Research to better understand what benefits tamariki and their whānau receive from the SWiS service, from both kaupapa Māori and ‘other knowledge’ viewpoints.
The research explores what the SWiS practice looks like, understands what the enablers and barriers to a good SWiS practice are, and provides more context to the 2017 and 2018 SWiS impact (quantitative) evaluations.
Four reports have been produced:
- A report of the findings of the kaupapa Māori case study in kura kaupapa Māori and kura-a-iwi. This report was produced by Te Wāhanga, the kaupapa Māori research team of the NZ Council for Educational Research, and helps address the dearth of research in this area.
- A report on the English medium school case study findings, undertaken by the Education Review Office (ERO).
- A short literature scan on school-based social work programmes that presents how such programmes are conducted internationally compared to SWiS in Aotearoa NZ, undertaken by the Oranga Tamariki Evidence Centre.
- A synthesis report combining the findings of the above three reports. This report was written by Oranga Tamariki Evidence Centre researchers using a He Awa Whiria (braided rivers) methodology.
These qualitative studies were commissioned to:
- build on the two previous quantitative studies, and
- understand the impact of SWiS from the perspectives of tamariki and their whānau/families.
A case study approach was chosen incorporating face-to-face interviews with tamariki and their whānau/family to best capture their voices and perspectives. The case study approach was extended to interviews with social workers, the SWiS NGO provider, and kura/school leaders and other school professionals. The He Awa Whiria methodology used to synthesis the results aims to preserve the kaupapa and integrity of each knowledge stream.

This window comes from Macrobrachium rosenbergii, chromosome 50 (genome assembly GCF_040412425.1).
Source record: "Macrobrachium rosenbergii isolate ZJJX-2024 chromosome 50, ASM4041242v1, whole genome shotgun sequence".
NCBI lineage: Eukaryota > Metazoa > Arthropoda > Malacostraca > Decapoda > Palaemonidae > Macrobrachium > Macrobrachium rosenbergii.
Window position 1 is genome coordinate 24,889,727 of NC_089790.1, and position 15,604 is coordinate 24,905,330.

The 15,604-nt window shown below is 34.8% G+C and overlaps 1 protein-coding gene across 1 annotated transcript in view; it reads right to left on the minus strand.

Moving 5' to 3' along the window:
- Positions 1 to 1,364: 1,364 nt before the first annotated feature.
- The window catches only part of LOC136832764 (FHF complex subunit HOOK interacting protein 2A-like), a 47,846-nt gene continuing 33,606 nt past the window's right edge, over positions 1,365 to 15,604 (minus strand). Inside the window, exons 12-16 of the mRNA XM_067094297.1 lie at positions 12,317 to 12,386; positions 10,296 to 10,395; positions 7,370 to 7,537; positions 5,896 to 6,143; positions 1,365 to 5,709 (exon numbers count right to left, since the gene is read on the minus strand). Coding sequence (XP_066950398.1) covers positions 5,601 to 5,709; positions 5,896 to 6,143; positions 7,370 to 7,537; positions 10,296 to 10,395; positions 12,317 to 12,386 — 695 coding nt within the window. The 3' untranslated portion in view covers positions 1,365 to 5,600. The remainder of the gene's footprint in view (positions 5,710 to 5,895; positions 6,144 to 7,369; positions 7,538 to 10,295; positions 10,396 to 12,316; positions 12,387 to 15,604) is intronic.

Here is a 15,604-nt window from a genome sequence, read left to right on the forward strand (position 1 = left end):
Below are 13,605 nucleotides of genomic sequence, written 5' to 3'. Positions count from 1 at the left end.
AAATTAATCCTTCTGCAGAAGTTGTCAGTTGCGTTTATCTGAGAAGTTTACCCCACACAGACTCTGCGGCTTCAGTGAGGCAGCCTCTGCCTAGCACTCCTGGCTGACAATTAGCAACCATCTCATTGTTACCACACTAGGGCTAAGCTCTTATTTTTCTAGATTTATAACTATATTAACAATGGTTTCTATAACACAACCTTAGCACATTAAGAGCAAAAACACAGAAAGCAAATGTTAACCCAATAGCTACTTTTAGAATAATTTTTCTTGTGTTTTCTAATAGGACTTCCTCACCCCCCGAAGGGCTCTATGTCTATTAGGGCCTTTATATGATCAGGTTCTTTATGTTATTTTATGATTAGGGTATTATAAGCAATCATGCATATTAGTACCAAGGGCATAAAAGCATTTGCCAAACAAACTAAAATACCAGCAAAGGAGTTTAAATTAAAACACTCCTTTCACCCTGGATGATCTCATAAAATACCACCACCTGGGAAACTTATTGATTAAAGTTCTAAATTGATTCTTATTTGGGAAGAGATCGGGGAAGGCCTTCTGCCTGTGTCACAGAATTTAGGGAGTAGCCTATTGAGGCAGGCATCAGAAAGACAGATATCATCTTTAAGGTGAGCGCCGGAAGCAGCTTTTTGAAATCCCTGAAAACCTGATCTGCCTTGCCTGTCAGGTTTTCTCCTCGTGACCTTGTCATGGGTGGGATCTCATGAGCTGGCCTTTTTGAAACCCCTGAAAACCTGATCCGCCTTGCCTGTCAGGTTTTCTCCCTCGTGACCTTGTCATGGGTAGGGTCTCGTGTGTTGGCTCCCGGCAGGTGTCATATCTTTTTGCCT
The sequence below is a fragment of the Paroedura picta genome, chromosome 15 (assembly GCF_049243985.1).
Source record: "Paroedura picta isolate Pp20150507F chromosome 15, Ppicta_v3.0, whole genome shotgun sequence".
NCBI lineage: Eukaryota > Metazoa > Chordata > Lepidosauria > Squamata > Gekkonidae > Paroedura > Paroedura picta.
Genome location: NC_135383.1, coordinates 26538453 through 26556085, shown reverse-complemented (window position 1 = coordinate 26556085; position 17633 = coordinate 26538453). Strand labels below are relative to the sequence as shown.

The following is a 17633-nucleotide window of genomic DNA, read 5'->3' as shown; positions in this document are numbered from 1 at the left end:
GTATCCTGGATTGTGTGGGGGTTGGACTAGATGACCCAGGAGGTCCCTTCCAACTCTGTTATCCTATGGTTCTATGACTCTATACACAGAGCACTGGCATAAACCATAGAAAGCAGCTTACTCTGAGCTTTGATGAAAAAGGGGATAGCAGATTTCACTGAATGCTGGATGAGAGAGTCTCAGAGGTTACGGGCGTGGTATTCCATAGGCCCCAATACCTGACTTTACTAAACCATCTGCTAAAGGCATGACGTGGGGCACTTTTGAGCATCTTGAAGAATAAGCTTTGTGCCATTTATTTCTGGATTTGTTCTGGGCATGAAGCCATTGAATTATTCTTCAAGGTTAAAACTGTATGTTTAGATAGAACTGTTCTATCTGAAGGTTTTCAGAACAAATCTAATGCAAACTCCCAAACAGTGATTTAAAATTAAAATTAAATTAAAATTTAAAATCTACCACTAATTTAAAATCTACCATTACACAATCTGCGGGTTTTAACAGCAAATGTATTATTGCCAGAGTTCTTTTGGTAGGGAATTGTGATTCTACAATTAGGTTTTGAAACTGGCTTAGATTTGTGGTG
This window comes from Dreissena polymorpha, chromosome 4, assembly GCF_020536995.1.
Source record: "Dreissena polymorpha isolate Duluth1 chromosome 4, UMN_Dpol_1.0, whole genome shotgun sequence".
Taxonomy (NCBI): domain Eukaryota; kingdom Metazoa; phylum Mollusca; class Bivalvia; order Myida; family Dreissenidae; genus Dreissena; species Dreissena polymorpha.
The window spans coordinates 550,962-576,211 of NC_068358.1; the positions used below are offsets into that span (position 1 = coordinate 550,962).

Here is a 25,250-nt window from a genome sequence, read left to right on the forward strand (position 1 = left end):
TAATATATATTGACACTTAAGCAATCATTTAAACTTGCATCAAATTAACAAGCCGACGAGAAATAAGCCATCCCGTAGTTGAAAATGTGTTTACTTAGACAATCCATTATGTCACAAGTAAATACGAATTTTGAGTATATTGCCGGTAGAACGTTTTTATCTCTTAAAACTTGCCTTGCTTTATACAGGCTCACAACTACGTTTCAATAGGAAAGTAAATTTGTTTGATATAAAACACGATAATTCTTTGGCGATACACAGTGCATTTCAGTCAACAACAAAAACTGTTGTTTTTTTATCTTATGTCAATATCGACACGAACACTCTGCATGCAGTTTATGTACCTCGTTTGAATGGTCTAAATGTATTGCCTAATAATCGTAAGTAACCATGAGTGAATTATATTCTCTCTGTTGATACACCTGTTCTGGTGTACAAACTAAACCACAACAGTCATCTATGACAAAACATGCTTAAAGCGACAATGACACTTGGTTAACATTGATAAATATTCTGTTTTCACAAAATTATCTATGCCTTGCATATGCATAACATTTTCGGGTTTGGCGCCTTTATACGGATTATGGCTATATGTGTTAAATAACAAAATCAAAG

- Many whānau and tamariki who receive SWiS services face a range of life challenges and struggles.
- Whānau and tamariki receive responsive and holistic support from SWiS.
- SWiS is facing some challenges especially in relation to the provision of social workers competent in te reo and tikanga Māori, lack of continuity as tamariki transition to different schools, and sometimes a lack of trust from whānau as social workers are often associated with Oranga Tamariki.
- The SWiS practice between kura and English medium schools has some things in common, but aspects such as community connections and culturally-informed approaches are prioritised differently.
- The NGO provider model is unique to New Zealand and not reflected in overseas school-based social work models.
- Good relationships, cultural fit, and strong community connections are key enablers.
- Barriers to providing an effective SWiS service include lack of resources and support, and bureaucracy which can lead to a less flexible service.
- In spite of various challenges, SWiS achieves many of its aims and tamariki who receive SWiS were found to be more settled and happier, and therefore able to learn better.